Here Are All the Why’s and How’s of Building a Healthy Gut Microbiota

This post was contributed by special guest author and nutritionist, Anna Redmayne-Porter. You can find more of her inspiring content—including gut-supporting recipes—on her Instagram feed.

Over the last year there has been a lot of buzz in the media surrounding gut health—with the mysterious microbiome being at the center of that attention. If the headlines about the microbiome have caught your attention, you’re probably wondering, “What is all the fuss about?”

An Introduction to the Microbiome

The human microbiome refers to the collective genetic material of the microorganisms living both on and in our bodies. Experts refer to the human microbiome as an organ in its own right. An individual’s microbiome is composed of a staggering 10–100 trillion microbial cells!

More specifically, a microbiota is the aggregate of microorganisms—including bacteria, fungi and viruses—that reside in a particular location. Areas of the body that are colonized by microorganisms (therefore becoming microbiota) include, but are not limited to, our skin, oral cavity, lungs and, most famously, our gut.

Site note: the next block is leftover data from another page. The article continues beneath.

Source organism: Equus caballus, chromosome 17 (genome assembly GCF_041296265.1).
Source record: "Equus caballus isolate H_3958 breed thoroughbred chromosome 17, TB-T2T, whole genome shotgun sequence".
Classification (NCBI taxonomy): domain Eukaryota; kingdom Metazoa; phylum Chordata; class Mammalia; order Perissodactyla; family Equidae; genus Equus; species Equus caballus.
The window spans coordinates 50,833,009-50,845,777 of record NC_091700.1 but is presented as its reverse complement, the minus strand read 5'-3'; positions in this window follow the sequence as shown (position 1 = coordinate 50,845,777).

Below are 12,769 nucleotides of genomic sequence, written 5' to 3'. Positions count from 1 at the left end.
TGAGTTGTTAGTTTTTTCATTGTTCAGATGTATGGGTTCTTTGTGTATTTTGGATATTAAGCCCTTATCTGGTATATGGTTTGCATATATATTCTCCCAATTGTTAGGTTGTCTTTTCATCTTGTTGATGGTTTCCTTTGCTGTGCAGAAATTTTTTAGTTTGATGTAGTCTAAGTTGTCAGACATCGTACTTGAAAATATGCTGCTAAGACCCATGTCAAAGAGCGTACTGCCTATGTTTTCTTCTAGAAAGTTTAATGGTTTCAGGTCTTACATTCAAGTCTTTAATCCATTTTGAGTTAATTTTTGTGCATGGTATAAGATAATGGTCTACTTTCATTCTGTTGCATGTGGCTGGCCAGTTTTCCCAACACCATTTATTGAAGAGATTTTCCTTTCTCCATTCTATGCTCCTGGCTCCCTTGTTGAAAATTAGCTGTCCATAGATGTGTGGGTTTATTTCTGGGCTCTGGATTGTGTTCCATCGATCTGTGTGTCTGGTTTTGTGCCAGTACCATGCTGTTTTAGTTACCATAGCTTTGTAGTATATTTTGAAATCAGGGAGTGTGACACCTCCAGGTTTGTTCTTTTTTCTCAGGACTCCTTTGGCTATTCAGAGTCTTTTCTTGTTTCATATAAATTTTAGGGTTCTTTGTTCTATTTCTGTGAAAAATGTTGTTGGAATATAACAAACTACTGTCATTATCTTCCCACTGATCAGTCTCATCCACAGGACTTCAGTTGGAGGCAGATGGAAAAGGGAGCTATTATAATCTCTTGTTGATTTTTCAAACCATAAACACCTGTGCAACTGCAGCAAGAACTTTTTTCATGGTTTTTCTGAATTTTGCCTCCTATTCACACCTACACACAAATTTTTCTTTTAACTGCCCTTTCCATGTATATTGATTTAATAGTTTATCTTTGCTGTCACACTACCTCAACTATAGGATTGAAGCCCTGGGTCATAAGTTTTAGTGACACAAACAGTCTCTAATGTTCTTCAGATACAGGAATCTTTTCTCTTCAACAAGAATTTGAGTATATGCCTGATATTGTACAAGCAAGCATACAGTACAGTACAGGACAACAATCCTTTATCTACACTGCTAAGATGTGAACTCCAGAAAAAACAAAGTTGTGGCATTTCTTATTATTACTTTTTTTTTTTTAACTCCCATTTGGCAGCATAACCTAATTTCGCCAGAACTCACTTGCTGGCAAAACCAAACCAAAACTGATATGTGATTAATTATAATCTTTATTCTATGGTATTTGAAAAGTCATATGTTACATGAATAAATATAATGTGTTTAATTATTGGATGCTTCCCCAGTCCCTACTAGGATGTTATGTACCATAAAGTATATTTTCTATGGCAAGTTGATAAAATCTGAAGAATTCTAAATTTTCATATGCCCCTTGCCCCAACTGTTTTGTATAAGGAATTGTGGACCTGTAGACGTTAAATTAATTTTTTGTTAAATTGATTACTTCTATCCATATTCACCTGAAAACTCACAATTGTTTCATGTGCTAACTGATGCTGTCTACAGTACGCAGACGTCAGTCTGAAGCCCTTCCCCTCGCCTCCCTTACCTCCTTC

The Importance of a Healthy Gut Microbiota

A gut microbiota—or “gut flora”—that’s considered healthy is one that’s stable and high in beneficial microorganisms. It’s crucial to maintain this state due to the gut’s responsibility of carrying out a range of jobs which support the human body, including the synthesis of nutrients and energy through fermenting non-digestible foods (which helps us fully utilise the food we eat) and the support of the immune system by defending the body against pathogens. Additionally, research suggests that a healthy gut can prevent gut dysbiosis—an imbalance of microorganisms in the gut—which may be related to mental illnesses such as depression and anxiety.

Even skin health can be impacted the by state of the gut, and the importance of a healthy gut microbiota is currently being explored in relation to preventing and treating allergic diseases such as atopic dermatitis (a type of eczema). A recent study of pregnant women and breastfeeding mothers assessed how taking a probiotic supplement for an extended period of time might impact the skin health of the infants; the results show that the prevalence of eczema seen in the infants at the one-year mark was significantly lower in those exposed to probiotic supplementation than those in the placebo group.